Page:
Dreamlands at the Whitney

Opening on October 28 at the Whitney Dreamlands: Immersive Cinema and Art, 1905-2016 is an exhibition that chronicles visual and sensory explorations of the cinematic space through use of technology.

After Oskar Schlemmer (1888–1943)
Das Triadische Ballett [Triadic Ballet], 1970
35mm film transferred to video, color, sound; 29 min. 
Courtesy Global Screen, Munich
Produced by Bavaria Atelier for the Südfunk, Stuttgart, in collaboration with Inter Nationes and RTB (Belgian Television)
Director: Helmut Amann
Choreography and costume designs: Oskar Schlemmer, 1922
Artistic advisors: Ludwig Grote, Xanti Schwinsky, and Tut Schlemmer
©1970 Bavaria Atelier for SWR in collaboration with Inter Nationes and RTB

This exhibition is chronologically organized into three parts.  On entering the fifth floor gallery, the exhibition starts with a large video projection of Oskar Schlemmer's Das Triadische Ballett (1922 /1970).  It is a 35mm film transfer of the Schlemmer's ballet with color and a music score produced by Bavaria Atelier for the Südfunk in collaboration with Inter Nations and RTB (Belgian Television).  The ballet is whimsical and the vivd colors gave the production a contemporary feel.  On a chess board like floor the dancers bounce about like machined puppets moving to the rhythm of an abstract sound score.  The mesmerizing narrative is a love story between machine and man.  To the side, visitor can enjoy the original dance of archival footage by Oskar Schelmmer produced in 1926.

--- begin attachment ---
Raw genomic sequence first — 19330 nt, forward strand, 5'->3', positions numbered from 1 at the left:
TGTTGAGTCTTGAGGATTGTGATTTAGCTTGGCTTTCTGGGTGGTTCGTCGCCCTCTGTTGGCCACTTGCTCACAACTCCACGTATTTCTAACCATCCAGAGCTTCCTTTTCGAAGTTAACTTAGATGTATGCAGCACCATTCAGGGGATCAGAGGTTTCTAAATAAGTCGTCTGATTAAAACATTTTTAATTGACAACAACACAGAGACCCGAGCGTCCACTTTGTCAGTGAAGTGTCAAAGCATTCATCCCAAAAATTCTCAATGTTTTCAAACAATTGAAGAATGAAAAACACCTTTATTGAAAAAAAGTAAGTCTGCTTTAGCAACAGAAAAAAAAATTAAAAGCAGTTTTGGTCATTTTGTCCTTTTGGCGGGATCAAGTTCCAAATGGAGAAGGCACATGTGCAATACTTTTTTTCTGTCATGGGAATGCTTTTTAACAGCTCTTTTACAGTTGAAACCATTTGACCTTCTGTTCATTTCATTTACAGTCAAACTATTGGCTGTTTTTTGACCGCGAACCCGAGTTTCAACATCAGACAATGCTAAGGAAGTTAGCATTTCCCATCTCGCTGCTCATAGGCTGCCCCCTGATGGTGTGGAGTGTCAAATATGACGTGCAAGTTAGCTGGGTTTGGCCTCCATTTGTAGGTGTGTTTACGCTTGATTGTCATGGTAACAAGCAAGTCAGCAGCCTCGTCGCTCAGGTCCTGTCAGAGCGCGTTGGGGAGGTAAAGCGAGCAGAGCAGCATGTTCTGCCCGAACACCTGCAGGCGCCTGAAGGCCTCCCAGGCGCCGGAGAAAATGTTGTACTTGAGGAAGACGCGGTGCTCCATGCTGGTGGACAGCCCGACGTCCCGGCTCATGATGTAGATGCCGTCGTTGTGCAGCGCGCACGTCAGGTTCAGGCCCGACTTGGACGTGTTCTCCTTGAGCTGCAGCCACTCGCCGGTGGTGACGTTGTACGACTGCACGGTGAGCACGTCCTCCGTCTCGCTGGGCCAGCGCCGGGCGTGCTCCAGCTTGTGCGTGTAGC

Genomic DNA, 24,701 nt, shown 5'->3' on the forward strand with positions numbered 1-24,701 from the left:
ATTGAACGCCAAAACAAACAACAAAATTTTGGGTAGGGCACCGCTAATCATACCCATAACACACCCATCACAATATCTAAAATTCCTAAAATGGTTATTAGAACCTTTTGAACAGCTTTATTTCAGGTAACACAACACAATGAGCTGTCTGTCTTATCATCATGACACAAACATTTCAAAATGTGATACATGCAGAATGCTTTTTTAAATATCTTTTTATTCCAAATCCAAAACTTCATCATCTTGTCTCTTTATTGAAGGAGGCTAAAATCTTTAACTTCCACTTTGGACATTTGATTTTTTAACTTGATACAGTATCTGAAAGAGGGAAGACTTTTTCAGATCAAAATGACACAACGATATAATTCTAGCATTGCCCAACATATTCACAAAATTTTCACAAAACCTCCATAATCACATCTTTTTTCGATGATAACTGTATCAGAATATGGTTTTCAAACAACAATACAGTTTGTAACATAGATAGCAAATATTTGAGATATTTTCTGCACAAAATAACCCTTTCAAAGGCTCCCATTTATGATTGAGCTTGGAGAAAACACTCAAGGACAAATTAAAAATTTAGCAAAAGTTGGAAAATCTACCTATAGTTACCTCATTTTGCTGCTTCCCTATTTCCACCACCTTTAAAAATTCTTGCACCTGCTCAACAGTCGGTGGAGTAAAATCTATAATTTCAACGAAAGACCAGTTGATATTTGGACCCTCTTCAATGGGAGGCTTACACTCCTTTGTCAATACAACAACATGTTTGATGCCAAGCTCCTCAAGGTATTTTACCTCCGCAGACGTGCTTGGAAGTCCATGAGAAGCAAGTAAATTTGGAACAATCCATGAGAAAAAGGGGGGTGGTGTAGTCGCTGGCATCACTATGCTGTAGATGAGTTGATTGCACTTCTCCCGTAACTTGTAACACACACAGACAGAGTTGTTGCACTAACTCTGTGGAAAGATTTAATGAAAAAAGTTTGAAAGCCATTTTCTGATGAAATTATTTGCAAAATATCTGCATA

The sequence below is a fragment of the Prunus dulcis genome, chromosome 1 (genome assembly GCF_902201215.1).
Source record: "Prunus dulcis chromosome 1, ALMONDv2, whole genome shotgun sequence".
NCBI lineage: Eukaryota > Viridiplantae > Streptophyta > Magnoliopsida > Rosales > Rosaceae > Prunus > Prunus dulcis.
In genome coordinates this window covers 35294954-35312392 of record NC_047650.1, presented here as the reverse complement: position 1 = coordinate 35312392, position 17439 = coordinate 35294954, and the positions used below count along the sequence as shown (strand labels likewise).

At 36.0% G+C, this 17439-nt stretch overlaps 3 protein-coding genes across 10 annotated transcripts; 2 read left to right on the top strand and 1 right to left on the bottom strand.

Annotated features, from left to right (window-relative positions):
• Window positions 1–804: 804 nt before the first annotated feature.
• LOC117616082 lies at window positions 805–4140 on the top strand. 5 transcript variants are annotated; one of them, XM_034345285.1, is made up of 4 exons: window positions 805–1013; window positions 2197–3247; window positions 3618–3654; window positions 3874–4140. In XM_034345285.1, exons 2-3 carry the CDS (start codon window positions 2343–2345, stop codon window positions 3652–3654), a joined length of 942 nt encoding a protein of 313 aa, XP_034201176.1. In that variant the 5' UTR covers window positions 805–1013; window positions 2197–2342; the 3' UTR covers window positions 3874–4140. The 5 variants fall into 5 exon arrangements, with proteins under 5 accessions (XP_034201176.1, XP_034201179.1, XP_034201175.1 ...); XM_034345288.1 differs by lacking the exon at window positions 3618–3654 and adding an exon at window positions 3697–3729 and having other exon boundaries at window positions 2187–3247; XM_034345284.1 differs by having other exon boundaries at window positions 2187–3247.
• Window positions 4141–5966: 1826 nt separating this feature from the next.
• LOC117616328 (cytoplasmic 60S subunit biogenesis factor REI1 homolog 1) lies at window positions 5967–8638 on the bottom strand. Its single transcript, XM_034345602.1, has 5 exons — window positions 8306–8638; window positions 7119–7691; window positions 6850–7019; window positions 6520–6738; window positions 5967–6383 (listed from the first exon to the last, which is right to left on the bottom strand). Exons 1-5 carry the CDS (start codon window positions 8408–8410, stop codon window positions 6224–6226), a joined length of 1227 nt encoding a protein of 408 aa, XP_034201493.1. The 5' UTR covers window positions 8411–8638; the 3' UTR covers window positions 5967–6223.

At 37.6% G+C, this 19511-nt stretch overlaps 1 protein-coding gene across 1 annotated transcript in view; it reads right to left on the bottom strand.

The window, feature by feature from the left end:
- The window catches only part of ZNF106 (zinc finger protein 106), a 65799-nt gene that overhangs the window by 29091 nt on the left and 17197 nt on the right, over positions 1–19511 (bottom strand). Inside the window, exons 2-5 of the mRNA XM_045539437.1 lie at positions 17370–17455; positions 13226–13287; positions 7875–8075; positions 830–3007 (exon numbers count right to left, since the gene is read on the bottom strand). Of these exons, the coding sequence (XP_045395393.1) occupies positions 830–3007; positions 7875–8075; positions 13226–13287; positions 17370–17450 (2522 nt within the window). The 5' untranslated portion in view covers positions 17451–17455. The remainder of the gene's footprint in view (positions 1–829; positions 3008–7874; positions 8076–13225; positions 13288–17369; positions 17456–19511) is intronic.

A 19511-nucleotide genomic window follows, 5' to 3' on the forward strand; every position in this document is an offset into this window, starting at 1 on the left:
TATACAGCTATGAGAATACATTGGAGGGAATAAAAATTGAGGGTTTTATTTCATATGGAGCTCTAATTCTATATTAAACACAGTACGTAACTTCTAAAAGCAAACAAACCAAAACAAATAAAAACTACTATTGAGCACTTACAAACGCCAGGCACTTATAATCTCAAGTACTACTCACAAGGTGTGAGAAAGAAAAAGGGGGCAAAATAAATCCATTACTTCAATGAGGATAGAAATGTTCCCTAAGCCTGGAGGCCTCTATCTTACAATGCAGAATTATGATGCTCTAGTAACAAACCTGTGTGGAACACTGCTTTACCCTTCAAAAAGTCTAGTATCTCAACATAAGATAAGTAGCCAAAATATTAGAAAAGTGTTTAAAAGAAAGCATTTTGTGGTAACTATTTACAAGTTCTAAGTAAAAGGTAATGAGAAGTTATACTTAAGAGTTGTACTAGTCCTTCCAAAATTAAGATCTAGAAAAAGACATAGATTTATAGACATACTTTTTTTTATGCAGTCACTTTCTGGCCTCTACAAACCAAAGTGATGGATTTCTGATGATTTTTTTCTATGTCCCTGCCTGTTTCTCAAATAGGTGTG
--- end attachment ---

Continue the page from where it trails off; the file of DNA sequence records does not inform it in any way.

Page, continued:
Dreamlands is an exhibition organized not only by time but also by visual and sensory experience that highlight the changes in use of digital media.  Through a blue neon-light grid of an otherwise pitch dark hallway, Hits Steyerl's Factory of the Sun (2015).

Hito Steyerl (b. 1966), Factory of the Sun, 2015. High-definition video, color, sound; 22:56 min., looped; with environment, dimensions variable. Installation view: Invisible Adversaries, Hessel Museum of Art, Bard College, Annandale-on-Hudson, New York, 2016. Bard College, Annandale-on-Hudson, New York; Marieluise Hessel Collection. Image courtesy of the artist and Andrew Kreps Gallery, New York. Photograph by Sarah Wilmer

The dizzying three-dimensional grid is what one would find in a motion capture studio where body movements are recorded and then transferred for use in computer generated images.  The installation is equipped with comfortable beach chairs and the work can be enjoyed leisurely with out sense of hurry.  The video features of a group of amateur techno dancers led by an seasoned dancer, while he is moving suavely without missing a beat.  This sequence brings to mind a virtual reality video game where the player follows along movements while the motion sensors capture the player's movements. Playing in between the dancing are choppy newsreels.  The mock newscast reports information in a mixture of semi-reality to non-sense rubbish.

What makes this exhibition a full experience is not just that it calls for one's sensory exploration of the voice-activated pieces and ones that involve stimulates one's olfaction, but the various kinds of emotional response it triggers.

Mathias Poledna, Imitation of Life, 2013
35mm color film, optical sound,
3:00 min,
35mm frame enlargement
Courtesy of Mathias Poledna;